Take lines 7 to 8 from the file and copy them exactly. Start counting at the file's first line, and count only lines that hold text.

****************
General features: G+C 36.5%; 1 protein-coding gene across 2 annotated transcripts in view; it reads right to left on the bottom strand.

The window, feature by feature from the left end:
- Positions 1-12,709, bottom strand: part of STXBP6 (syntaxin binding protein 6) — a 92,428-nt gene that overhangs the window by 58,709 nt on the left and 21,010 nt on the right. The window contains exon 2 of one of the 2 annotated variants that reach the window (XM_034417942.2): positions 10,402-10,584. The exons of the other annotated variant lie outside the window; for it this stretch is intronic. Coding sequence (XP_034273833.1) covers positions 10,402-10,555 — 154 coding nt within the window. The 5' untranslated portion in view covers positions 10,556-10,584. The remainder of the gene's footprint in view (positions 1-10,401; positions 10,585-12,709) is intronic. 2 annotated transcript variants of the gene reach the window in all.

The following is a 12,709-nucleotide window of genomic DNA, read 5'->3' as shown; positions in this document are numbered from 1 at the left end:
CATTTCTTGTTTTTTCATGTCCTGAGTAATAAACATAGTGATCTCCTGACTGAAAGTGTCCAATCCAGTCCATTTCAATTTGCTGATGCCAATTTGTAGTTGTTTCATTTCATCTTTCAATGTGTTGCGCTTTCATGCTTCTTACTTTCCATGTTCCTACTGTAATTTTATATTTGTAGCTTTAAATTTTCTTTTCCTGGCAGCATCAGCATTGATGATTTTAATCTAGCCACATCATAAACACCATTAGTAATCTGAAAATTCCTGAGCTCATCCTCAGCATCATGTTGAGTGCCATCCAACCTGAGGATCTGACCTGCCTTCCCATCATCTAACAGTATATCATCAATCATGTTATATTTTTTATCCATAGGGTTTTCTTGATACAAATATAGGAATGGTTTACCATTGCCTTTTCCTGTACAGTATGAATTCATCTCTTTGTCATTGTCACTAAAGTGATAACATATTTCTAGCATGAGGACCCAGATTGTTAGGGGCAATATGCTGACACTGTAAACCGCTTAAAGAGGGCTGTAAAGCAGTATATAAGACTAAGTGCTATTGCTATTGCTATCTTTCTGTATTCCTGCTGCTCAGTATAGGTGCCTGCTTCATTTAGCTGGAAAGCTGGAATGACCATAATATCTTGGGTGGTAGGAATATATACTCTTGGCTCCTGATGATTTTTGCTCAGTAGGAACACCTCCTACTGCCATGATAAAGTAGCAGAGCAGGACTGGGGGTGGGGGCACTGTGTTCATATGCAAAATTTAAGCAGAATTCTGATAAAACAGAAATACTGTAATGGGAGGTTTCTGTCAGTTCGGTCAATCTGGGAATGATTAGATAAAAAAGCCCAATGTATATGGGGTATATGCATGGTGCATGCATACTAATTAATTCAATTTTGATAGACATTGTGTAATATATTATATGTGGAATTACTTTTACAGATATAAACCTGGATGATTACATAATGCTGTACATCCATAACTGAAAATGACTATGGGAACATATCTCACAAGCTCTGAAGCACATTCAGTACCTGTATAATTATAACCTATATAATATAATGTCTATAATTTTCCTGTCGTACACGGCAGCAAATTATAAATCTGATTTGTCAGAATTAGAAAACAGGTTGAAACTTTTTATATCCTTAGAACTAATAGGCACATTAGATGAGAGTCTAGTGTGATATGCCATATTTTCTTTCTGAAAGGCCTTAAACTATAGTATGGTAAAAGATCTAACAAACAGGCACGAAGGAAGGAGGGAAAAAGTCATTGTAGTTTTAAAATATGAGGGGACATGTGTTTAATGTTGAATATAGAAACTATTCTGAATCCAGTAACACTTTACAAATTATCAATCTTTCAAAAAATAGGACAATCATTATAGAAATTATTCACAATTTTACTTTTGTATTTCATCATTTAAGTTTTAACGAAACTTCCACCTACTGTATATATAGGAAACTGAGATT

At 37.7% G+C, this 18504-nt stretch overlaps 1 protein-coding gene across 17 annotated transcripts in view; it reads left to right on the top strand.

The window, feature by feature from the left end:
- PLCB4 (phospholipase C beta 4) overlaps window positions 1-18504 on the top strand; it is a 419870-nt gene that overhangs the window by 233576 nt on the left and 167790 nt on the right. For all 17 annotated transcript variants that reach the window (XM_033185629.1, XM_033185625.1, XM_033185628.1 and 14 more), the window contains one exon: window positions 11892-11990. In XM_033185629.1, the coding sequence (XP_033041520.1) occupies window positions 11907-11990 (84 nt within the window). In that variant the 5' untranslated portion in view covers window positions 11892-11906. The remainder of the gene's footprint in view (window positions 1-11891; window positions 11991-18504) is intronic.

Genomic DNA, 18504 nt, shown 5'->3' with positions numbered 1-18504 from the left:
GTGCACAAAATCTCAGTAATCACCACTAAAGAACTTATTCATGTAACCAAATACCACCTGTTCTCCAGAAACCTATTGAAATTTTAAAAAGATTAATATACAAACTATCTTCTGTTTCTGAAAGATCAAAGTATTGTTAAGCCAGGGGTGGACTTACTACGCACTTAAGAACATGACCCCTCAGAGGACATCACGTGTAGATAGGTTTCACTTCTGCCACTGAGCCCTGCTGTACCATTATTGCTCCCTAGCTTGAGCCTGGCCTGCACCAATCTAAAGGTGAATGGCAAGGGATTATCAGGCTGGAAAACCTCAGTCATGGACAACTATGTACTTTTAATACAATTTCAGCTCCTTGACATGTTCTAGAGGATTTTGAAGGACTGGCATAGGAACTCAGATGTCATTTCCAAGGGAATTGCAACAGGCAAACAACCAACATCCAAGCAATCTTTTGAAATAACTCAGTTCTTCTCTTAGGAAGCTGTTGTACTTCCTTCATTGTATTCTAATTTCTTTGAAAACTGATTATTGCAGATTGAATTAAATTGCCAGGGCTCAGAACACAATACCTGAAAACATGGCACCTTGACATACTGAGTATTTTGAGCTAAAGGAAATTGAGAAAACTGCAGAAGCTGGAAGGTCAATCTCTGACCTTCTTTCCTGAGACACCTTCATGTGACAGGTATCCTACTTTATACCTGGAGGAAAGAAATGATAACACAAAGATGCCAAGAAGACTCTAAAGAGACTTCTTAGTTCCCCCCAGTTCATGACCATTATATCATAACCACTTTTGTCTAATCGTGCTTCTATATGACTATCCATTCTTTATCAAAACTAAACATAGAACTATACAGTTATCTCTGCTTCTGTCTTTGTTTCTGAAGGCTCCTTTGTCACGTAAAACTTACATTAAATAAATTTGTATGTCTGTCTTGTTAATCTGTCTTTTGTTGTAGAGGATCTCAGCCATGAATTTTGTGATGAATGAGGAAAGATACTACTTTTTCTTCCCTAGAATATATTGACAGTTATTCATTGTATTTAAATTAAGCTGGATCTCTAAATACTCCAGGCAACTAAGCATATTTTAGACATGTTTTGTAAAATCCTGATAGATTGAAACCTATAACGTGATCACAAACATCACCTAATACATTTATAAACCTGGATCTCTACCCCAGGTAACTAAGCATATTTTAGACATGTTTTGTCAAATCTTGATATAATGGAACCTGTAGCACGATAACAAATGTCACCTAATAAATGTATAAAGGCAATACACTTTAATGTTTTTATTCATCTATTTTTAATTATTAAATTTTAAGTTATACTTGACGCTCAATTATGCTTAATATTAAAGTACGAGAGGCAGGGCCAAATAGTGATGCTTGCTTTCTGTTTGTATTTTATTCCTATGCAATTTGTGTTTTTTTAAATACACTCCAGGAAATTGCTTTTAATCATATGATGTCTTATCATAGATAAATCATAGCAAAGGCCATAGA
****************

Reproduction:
The window, feature by feature from the left end:
- PLCB4 (phospholipase C beta 4) overlaps window positions 1-18504 on the top strand; it is a 419870-nt gene that overhangs the window by 233576 nt on the left and 167790 nt on the right. For all 17 annotated transcript variants that reach the window (XM_033185629.1, XM_033185625.1, XM_033185628.1 and 14 more), the window contains one exon: window positions 11892-11990. In XM_033185629.1, the coding sequence (XP_033041520.1) occupies window positions 11907-11990 (84 nt within the window). In that variant the 5' untranslated portion in view covers window positions 11892-11906. The remainder of the gene's footprint in view (window positions 1-11891; window positions 11991-18504) is intronic.